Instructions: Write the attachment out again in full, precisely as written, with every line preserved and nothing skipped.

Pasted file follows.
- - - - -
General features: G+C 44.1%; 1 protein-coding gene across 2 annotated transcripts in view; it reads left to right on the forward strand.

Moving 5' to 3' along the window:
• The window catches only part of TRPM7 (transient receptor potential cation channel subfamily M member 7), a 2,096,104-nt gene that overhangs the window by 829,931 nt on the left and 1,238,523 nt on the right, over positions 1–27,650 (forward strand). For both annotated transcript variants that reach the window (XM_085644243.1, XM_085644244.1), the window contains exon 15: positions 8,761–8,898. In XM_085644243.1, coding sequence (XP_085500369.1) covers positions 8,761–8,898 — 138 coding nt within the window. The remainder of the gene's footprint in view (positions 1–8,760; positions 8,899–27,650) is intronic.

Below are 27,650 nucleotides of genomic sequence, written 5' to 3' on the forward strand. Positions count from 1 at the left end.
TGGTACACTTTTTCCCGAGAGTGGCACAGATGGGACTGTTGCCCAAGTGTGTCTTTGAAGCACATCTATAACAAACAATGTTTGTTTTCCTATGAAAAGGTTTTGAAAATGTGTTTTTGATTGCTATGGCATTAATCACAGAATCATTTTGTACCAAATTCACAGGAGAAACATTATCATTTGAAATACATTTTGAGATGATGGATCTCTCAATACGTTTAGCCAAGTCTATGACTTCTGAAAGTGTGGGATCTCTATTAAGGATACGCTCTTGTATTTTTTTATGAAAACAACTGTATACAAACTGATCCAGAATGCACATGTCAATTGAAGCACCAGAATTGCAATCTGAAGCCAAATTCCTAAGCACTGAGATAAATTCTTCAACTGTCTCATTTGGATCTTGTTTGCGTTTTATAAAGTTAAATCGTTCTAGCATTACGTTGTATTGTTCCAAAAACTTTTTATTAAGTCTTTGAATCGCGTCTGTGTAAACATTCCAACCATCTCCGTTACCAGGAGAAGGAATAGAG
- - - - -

General features: G+C 44.1%; 1 protein-coding gene across 2 annotated transcripts in view; it reads left to right on the forward strand.

Moving 5' to 3' along the window:
• The window catches only part of TRPM7 (transient receptor potential cation channel subfamily M member 7), a 2,096,104-nt gene that overhangs the window by 829,931 nt on the left and 1,238,523 nt on the right, over positions 1–27,650 (forward strand). For both annotated transcript variants that reach the window (XM_085644243.1, XM_085644244.1), the window contains exon 15: positions 8,761–8,898. In XM_085644243.1, coding sequence (XP_085500369.1) covers positions 8,761–8,898 — 138 coding nt within the window. The remainder of the gene's footprint in view (positions 1–8,760; positions 8,899–27,650) is intronic.

Below are 27,650 nucleotides of genomic sequence, written 5' to 3' on the forward strand. Positions count from 1 at the left end.
TGGTACACTTTTTCCCGAGAGTGGCACAGATGGGACTGTTGCCCAAGTGTGTCTTTGAAGCACATCTATAACAAACAATGTTTGTTTTCCTATGAAAAGGTTTTGAAAATGTGTTTTTGATTGCTATGGCATTAATCACAGAATCATTTTGTACCAAATTCACAGGAGAAACATTATCATTTGAAATACATTTTGAGATGATGGATCTCTCAATACGTTTAGCCAAGTCTATGACTTCTGAAAGTGTGGGATCTCTATTAAGGATACGCTCTTGTATTTTTTTATGAAAACAACTGTATACAAACTGATCCAGAATGCACATGTCAATTGAAGCACCAGAATTGCAATCTGAAGCCAAATTCCTAAGCACTGAGATAAATTCTTCAACTGTCTCATTTGGATCTTGTTTGCGTTTTATAAAGTTAAATCGTTCTAGCATTACGTTGTATTGTTCCAAAAACTTTTTATTAAGTCTTTGAATCGCGTCTGTGTAAACATTCCAACCATCTCCGTTACCAGGAGAAGGAATAGAG